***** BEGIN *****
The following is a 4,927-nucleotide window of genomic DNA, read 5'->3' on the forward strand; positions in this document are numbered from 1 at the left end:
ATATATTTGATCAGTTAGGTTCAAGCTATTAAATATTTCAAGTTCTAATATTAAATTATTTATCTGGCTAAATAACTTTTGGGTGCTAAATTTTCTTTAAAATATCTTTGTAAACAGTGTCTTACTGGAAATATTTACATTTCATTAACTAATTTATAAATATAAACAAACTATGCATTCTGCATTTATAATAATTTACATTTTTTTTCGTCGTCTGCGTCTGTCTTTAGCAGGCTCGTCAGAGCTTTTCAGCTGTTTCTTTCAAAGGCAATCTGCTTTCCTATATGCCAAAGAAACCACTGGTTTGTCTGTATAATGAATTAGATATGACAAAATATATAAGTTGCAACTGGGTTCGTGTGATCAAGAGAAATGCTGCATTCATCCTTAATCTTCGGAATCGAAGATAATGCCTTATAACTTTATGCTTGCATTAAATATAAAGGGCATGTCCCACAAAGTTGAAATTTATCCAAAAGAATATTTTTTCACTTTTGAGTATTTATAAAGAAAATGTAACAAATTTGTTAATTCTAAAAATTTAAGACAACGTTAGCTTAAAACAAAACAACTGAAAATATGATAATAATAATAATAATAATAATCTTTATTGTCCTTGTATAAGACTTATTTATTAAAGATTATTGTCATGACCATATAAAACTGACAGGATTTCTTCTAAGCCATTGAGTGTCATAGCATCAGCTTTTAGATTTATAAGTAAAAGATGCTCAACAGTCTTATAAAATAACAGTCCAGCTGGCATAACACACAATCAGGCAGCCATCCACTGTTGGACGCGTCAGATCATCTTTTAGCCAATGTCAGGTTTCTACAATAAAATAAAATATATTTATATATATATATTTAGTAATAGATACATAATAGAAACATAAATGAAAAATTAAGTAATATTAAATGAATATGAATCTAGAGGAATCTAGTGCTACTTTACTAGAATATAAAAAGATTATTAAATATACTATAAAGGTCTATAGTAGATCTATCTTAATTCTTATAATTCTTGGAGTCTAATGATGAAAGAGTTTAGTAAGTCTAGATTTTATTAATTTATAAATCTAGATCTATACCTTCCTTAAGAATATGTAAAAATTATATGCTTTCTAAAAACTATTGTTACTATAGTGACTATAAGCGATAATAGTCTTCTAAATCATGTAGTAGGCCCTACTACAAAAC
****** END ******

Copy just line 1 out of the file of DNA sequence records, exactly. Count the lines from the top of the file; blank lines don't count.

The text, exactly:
The following is a 4,927-nucleotide window of genomic DNA, read 5'->3' on the forward strand; positions in this document are numbered from 1 at the left end: